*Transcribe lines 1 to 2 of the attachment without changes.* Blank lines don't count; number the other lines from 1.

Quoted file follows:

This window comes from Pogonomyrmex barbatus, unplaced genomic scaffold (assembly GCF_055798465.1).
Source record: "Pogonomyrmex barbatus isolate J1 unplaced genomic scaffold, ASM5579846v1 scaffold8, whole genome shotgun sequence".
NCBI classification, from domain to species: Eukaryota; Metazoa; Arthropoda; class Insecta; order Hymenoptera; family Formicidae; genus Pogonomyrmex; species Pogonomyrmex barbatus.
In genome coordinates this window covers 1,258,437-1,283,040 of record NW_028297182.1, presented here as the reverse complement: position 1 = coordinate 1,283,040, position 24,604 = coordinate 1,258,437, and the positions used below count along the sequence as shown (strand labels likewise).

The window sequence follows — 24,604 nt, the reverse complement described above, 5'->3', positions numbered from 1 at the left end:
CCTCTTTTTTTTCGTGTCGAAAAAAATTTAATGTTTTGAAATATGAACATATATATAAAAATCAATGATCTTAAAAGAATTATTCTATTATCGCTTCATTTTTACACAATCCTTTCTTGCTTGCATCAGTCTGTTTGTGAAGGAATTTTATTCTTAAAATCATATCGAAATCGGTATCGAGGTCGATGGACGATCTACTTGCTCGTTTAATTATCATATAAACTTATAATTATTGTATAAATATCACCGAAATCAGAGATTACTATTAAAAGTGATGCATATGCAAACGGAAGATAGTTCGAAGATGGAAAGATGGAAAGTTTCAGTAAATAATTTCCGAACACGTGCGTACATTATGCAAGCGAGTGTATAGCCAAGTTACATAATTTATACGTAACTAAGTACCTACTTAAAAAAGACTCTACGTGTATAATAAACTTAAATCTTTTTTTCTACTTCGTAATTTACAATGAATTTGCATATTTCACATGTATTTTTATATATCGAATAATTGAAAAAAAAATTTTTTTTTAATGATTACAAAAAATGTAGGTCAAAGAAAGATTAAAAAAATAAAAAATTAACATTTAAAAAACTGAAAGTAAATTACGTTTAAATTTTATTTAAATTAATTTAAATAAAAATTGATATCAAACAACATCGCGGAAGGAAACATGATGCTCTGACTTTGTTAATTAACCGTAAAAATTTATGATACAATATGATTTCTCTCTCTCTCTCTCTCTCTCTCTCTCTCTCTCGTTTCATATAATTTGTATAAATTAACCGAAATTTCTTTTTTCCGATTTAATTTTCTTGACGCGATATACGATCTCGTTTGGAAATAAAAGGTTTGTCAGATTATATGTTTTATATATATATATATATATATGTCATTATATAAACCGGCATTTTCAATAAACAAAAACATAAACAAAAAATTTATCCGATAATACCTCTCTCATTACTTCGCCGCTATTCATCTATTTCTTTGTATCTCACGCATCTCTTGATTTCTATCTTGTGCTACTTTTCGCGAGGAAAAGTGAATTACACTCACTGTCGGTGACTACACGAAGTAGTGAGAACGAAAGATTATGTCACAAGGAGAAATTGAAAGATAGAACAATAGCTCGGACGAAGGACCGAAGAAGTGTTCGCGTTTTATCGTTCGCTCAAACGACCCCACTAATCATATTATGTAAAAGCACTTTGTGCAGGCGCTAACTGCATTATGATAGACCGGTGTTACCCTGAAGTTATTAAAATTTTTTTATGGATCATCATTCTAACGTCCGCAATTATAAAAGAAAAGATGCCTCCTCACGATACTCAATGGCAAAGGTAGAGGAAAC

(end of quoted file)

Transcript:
This window comes from Pogonomyrmex barbatus, unplaced genomic scaffold (assembly GCF_055798465.1).
Source record: "Pogonomyrmex barbatus isolate J1 unplaced genomic scaffold, ASM5579846v1 scaffold8, whole genome shotgun sequence".